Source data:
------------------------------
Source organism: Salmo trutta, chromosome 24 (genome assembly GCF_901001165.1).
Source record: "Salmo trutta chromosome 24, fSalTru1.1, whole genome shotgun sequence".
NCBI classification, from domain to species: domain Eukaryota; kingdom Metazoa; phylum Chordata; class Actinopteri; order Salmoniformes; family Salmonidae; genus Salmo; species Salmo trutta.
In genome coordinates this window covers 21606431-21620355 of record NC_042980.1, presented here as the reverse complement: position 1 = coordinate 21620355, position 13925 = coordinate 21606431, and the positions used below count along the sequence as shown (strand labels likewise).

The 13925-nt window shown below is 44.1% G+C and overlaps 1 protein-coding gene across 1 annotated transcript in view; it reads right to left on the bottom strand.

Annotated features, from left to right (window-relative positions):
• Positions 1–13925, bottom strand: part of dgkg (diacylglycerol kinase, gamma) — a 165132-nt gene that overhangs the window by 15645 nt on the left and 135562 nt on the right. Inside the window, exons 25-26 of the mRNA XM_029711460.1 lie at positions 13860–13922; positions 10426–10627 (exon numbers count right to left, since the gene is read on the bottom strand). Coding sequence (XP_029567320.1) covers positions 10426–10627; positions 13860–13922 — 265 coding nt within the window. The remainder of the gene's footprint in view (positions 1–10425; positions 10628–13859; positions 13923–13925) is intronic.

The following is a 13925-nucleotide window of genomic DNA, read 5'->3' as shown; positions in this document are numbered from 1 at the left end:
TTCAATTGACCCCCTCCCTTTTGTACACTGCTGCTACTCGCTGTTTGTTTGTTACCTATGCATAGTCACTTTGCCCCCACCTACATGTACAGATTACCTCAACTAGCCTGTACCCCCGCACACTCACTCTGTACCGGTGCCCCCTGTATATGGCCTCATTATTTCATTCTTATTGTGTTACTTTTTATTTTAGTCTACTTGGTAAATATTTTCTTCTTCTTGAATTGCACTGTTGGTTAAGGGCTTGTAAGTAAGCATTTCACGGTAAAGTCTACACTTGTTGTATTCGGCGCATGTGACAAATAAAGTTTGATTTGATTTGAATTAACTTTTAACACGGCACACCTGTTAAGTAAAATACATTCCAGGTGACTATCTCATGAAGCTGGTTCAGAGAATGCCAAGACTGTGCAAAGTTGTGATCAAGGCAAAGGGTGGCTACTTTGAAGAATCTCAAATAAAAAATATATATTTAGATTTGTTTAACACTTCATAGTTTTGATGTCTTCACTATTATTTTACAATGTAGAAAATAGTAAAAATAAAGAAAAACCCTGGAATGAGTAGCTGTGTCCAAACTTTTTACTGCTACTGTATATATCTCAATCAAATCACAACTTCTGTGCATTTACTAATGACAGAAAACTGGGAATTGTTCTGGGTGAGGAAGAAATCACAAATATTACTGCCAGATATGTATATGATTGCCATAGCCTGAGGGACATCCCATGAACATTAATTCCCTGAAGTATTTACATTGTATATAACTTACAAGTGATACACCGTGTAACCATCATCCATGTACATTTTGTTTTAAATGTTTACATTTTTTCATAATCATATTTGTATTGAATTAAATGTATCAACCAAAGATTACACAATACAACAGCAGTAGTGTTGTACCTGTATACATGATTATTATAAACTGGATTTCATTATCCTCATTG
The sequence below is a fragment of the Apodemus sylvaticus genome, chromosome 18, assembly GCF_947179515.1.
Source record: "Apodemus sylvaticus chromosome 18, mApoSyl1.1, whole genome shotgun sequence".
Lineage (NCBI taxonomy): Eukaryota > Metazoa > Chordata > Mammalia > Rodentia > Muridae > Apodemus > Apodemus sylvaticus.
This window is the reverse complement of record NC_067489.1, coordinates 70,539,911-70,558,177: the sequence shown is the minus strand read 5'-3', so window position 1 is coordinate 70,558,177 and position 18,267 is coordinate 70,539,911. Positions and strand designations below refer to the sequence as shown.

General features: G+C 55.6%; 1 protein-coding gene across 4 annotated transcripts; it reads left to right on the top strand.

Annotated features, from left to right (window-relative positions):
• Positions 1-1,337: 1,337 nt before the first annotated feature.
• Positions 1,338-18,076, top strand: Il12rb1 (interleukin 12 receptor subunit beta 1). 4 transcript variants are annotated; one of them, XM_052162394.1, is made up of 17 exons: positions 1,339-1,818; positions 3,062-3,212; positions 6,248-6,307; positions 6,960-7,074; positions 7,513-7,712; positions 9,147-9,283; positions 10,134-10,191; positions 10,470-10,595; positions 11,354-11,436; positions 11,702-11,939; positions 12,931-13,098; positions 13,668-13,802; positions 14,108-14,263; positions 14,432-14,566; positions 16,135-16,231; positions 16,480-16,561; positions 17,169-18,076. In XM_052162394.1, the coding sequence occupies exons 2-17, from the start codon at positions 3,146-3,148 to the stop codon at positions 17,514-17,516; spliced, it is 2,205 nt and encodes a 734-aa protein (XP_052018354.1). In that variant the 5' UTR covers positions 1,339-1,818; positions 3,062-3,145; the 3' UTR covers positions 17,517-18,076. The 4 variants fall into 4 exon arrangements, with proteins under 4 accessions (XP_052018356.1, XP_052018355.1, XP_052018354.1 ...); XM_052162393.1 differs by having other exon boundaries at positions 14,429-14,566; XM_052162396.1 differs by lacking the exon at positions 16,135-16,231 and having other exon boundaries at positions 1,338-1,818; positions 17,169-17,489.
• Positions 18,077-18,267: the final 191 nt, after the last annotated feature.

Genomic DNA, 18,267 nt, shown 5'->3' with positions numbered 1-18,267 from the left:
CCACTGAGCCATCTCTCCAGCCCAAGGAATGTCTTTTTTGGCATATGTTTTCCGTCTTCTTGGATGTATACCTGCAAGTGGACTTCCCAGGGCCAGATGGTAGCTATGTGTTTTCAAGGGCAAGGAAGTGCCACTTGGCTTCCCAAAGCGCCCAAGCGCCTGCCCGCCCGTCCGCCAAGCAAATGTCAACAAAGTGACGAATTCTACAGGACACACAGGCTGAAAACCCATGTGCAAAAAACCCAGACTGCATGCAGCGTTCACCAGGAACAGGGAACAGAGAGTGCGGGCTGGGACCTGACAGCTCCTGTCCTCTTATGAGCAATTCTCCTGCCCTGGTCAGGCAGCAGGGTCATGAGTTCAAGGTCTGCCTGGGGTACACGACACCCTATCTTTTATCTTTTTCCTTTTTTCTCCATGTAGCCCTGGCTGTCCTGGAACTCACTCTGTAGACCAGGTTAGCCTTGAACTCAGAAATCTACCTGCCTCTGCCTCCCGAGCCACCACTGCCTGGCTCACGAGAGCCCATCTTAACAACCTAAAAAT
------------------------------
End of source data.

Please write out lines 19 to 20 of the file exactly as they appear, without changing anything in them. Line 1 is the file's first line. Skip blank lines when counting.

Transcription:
Genomic DNA, 18,267 nt, shown 5'->3' with positions numbered 1-18,267 from the left:
CCACTGAGCCATCTCTCCAGCCCAAGGAATGTCTTTTTTGGCATATGTTTTCCGTCTTCTTGGATGTATACCTGCAAGTGGACTTCCCAGGGCCAGATGGTAGCTATGTGTTTTCAAGGGCAAGGAAGTGCCACTTGGCTTCCCAAAGCGCCCAAGCGCCTGCCCGCCCGTCCGCCAAGCAAATGTCAACAAAGTGACGAATTCTACAGGACACACAGGCTGAAAACCCATGTGCAAAAAACCCAGACTGCATGCAGCGTTCACCAGGAACAGGGAACAGAGAGTGCGGGCTGGGACCTGACAGCTCCTGTCCTCTTATGAGCAATTCTCCTGCCCTGGTCAGGCAGCAGGGTCATGAGTTCAAGGTCTGCCTGGGGTACACGACACCCTATCTTTTATCTTTTTCCTTTTTTCTCCATGTAGCCCTGGCTGTCCTGGAACTCACTCTGTAGACCAGGTTAGCCTTGAACTCAGAAATCTACCTGCCTCTGCCTCCCGAGCCACCACTGCCTGGCTCACGAGAGCCCATCTTAACAACCTAAAAAT